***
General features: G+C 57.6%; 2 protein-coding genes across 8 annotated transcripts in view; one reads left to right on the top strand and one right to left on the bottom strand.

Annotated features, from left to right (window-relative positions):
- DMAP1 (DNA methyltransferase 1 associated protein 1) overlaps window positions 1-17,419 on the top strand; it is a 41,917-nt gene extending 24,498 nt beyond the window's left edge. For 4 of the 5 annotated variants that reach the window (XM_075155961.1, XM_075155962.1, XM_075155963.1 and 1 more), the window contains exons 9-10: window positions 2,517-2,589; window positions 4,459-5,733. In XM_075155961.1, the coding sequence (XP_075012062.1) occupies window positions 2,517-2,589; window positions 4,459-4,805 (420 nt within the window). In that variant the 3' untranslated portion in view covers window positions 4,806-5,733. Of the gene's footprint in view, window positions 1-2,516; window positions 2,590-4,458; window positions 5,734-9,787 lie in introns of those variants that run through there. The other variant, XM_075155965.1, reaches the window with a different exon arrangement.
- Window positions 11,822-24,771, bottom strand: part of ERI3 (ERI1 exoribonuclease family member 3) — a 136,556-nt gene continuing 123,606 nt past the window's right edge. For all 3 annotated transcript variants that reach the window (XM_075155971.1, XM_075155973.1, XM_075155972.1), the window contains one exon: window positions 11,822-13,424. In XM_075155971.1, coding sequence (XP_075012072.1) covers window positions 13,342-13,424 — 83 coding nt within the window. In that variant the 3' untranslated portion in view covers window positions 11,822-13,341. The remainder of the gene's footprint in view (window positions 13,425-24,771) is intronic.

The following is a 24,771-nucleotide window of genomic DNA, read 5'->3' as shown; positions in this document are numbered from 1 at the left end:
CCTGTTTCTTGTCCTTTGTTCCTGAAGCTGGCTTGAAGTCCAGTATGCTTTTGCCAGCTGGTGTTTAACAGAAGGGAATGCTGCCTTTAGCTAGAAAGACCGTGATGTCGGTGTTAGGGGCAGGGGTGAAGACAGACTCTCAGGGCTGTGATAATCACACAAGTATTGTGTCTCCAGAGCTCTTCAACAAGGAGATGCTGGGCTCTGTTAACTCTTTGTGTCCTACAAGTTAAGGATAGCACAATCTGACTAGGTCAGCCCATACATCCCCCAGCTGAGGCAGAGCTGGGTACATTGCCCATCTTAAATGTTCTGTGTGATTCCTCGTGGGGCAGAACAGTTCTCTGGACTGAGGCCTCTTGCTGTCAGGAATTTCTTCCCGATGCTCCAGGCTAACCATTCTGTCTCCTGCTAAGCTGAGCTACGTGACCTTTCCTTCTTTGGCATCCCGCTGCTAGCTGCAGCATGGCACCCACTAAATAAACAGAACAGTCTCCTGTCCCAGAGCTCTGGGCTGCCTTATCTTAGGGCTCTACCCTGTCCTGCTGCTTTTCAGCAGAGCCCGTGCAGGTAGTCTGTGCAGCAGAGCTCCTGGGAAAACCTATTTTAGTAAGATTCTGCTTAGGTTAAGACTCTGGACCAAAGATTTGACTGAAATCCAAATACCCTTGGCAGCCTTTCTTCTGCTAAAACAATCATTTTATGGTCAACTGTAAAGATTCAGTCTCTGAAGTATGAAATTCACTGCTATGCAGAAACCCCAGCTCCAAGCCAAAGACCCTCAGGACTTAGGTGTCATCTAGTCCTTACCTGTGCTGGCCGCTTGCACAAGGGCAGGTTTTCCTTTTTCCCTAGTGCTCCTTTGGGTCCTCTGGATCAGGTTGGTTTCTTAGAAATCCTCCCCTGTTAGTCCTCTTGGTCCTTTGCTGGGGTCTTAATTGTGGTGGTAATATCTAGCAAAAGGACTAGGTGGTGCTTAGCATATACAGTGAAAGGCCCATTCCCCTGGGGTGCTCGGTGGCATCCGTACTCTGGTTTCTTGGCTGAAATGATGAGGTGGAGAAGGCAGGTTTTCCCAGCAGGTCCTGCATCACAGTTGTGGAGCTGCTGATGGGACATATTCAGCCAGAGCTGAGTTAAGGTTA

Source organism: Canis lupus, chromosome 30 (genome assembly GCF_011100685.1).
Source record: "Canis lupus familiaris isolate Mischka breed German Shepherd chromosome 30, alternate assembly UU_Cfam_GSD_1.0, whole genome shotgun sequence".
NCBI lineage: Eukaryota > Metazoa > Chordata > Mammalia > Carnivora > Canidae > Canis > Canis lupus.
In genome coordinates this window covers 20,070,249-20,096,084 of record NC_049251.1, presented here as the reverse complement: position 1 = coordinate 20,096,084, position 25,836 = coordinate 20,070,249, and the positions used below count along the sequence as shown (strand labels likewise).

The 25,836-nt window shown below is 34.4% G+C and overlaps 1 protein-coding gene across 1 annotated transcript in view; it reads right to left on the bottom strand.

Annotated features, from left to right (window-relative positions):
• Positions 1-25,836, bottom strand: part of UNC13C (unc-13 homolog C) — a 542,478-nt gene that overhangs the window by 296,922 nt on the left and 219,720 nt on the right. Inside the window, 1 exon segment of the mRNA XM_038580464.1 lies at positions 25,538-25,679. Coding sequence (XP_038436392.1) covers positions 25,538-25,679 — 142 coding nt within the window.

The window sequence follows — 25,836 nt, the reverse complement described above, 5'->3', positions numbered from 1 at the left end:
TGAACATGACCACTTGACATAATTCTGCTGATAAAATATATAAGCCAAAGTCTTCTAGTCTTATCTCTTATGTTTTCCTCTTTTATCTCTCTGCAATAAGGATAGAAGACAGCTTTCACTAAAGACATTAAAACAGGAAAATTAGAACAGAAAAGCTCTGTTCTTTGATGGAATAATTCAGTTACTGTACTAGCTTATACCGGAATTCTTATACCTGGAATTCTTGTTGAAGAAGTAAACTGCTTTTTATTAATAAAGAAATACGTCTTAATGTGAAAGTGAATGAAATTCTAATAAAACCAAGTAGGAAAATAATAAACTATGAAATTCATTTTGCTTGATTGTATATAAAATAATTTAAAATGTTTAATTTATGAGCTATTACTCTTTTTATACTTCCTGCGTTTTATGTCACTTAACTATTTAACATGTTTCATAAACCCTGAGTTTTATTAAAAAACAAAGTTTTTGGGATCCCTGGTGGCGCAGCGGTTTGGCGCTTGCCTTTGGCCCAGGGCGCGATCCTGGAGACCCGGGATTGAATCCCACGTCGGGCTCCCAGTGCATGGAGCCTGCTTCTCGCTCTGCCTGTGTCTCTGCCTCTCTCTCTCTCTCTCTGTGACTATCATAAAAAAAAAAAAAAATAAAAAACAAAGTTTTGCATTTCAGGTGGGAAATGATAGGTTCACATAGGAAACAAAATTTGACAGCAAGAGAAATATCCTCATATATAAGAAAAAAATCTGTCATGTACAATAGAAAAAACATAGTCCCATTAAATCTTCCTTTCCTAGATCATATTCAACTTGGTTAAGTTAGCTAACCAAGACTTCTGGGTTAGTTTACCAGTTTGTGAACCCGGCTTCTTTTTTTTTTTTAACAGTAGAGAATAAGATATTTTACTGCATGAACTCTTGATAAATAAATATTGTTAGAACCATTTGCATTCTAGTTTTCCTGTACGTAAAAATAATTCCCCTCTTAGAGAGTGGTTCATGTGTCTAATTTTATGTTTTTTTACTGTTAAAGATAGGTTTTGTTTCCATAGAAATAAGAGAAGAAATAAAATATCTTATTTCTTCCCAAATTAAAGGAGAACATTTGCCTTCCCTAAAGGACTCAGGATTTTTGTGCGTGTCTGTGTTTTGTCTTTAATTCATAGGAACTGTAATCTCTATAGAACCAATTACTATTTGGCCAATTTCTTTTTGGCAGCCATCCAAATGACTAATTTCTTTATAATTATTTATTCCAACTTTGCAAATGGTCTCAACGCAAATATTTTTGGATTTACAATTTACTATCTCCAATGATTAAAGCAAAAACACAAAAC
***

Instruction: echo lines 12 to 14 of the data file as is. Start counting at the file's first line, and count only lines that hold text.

Annotated features, from left to right (window-relative positions):
• Positions 1-25,836, bottom strand: part of UNC13C (unc-13 homolog C) — a 542,478-nt gene that overhangs the window by 296,922 nt on the left and 219,720 nt on the right. Inside the window, 1 exon segment of the mRNA XM_038580464.1 lies at positions 25,538-25,679. Coding sequence (XP_038436392.1) covers positions 25,538-25,679 — 142 coding nt within the window.

The window sequence follows — 25,836 nt, the reverse complement described above, 5'->3', positions numbered from 1 at the left end: